Cities can take action to improve conditions during extreme heat events and prevent heat-related deaths, many of which occur in low-income communities.
As cities grow, so does their potential to generate heat, writes Matt Simon. “A city’s roads, buildings, and other infrastructure absorb the sun’s energy, raising temperatures far above those in surrounding rural areas.”
Combined with climate change, this “hyperlocal and erratic” effect, which can vary widely even from house to house, is making it “increasingly difficult to keep vulnerable (and rapidly growing) populations safe during extreme heat events.” As Simon points out, “For example, different kinds of building materials, like brick or wood, absorb and release heat differently. And tall buildings block winds that would otherwise cool a landscape.” Additionally, “This is a problem that doesn’t end when the sun goes down, because the built environment slowly releases its warmth throughout the night, keeping temperatures high.” And “Low-income neighborhoods have it worse, as apartments often lack AC to bring cool air in and proper insulation to keep warm air out. These neighborhoods also have less tree cover, which in richer neighborhoods helps attenuate the heat.”
Edith de Guzman, director and cofounder of the Los Angeles Urban Cooling Collaborative and her colleagues used simulations to assess how heat mitigation measures could improve outcomes in Los Angeles. “They found that making simple tweaks to the built environment, primarily adding trees and painting roofs light colors, would save one in four lives that would normally be lost to heat events.”
Simon asserts that “Perhaps it's time to think of heat as a treatable disease that affects a city, not just its people. Working with community leaders, cities like LA can develop more green spaces, for example,” and implement other strategies to help save lives during the heat waves that are becoming more and more common.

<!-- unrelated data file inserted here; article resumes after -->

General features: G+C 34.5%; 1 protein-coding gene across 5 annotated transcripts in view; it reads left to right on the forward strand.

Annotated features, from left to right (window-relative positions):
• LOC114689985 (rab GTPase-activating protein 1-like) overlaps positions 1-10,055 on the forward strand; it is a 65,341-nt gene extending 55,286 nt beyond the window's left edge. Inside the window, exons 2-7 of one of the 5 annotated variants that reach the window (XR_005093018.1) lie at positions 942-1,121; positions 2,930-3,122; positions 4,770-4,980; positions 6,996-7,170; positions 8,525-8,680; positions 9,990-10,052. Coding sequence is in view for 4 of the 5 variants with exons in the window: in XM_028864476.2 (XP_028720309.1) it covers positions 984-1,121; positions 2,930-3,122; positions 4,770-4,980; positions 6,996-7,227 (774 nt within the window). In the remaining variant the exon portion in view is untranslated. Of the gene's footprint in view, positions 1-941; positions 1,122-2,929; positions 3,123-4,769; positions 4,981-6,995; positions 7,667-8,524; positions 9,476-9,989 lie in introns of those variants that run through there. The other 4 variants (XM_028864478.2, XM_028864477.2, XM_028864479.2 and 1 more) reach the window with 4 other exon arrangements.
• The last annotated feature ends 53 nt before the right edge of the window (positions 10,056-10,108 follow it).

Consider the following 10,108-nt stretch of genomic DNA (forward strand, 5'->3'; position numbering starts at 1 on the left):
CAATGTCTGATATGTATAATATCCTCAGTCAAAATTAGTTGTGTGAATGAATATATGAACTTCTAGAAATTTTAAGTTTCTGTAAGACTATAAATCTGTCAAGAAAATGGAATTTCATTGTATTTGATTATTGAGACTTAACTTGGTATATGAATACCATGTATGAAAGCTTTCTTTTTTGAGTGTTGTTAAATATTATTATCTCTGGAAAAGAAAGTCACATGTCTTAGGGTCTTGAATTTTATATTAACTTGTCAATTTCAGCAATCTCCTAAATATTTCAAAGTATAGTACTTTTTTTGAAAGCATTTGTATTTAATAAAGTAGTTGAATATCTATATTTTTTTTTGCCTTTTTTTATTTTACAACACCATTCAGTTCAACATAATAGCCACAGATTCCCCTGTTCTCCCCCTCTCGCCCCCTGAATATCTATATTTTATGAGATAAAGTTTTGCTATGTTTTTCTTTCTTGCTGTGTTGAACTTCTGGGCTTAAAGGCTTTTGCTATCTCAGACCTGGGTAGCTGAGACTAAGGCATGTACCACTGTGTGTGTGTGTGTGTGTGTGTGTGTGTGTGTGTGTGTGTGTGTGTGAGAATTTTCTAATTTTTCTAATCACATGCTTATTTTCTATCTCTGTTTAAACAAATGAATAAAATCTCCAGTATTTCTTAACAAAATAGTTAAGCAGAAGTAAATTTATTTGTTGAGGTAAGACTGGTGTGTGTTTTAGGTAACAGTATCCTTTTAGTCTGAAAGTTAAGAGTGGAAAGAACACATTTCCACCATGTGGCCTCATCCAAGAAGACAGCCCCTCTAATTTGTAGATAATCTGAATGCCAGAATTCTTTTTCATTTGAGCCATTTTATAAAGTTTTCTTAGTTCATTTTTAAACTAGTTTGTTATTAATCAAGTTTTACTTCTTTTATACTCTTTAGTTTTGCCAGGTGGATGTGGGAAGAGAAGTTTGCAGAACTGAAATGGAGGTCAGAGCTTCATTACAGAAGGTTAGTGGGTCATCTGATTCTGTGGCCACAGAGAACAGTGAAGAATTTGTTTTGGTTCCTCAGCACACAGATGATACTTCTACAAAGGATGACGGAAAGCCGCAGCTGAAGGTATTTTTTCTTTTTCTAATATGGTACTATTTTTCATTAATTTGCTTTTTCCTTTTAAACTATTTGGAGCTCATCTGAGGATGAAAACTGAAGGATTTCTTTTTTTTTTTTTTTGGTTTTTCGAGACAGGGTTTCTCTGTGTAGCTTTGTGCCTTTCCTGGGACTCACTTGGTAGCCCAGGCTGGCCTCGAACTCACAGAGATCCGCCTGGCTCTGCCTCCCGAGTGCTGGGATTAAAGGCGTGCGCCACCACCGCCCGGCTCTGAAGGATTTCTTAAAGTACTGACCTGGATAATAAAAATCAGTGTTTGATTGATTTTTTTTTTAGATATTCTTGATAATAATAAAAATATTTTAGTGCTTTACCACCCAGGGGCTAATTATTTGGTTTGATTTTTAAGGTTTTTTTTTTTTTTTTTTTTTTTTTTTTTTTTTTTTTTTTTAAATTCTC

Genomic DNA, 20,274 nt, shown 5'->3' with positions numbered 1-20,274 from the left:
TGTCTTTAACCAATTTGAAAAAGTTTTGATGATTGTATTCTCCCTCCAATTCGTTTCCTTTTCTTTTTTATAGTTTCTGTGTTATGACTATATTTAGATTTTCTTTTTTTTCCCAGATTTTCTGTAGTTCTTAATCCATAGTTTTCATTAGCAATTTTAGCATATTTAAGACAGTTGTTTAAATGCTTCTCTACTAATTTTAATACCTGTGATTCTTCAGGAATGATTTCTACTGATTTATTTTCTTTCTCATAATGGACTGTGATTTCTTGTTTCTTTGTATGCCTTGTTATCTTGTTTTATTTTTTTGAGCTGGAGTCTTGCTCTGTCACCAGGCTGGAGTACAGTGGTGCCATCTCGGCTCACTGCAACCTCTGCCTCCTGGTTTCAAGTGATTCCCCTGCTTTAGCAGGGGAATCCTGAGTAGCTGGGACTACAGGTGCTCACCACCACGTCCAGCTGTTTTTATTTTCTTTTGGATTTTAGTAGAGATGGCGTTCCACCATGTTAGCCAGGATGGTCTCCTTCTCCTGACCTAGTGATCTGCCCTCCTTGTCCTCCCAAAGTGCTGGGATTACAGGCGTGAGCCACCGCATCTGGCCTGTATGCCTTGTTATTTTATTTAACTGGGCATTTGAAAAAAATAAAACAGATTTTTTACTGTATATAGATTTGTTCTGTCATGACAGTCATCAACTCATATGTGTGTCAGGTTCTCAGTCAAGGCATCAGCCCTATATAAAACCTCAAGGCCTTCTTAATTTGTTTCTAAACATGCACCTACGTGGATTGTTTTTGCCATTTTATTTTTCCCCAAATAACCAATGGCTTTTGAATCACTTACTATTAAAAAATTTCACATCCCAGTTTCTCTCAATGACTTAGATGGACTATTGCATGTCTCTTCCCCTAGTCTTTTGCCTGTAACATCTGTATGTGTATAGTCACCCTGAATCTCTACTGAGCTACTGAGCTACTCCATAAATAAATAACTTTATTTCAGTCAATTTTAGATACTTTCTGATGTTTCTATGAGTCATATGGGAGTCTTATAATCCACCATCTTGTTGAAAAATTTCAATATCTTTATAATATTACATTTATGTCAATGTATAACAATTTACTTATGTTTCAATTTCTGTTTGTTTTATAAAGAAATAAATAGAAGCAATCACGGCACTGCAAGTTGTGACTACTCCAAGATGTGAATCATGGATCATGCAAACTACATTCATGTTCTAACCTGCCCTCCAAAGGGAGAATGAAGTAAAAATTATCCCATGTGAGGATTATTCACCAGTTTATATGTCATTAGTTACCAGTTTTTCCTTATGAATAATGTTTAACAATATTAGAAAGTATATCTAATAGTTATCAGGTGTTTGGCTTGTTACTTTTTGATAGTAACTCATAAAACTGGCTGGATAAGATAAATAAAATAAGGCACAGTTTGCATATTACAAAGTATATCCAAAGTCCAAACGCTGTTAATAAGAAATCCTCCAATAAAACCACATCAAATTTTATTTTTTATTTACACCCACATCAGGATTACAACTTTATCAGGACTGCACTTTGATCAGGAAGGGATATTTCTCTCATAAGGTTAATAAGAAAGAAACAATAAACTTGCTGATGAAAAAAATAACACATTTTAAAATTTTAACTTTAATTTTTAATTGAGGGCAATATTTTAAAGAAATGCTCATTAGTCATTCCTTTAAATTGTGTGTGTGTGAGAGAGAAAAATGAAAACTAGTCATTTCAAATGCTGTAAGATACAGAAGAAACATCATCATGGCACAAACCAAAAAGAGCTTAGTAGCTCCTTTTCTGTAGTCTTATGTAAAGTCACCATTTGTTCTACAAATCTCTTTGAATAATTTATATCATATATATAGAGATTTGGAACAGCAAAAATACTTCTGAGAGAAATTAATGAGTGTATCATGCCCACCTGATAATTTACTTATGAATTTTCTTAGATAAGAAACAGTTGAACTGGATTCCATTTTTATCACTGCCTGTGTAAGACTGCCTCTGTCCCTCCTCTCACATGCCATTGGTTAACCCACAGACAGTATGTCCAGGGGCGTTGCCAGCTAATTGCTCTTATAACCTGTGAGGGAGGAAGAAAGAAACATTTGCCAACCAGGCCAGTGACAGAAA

How Sharrows Became Cycling’s Most Hated Symbol
Originally designed as a low-cost way to encourage safer road sharing between bikes and cars, the sharrow has become a symbol of the lack of commitment to protected bike infrastructure in many cities.
Keanu Reeves Set to Play Daniel Burnham in ‘The Devil in the White City’
Planning is going to get a new level of star power as a limited series adaptation of The Devil in the White City gets ready for television screens in 2024.
Massive, Vacant L.A. Hospital To Become Affordable Housing
The historic building will be redeveloped with over 500 housing units and supportive services on site.
Fire Evacuation Planning at the Community Level
Wildfire planning often focuses on individual buildings, but little guidance exists for effective citywide evacuation planning.
Where Is Salt Lake City’s Tiny Home Village?
A proposed ‘tiny home village’ meant to serve as temporary housing for unhoused residents has yet to break ground more than a year after it was announced.
How Communities Can Leverage Federal Vision Zero Funding To Make Streets Safer
Two safe streets advocates give their recommendations for how to effectively use the $1 billion in annual funding available through a federal grant program.
Sun City Center Community Association, Inc
City of Mesa
Town of Gilbert, Arizona
This six-course series explores essential urban design concepts using open source software and equips planners with the tools they need to participate fully in the urban design process.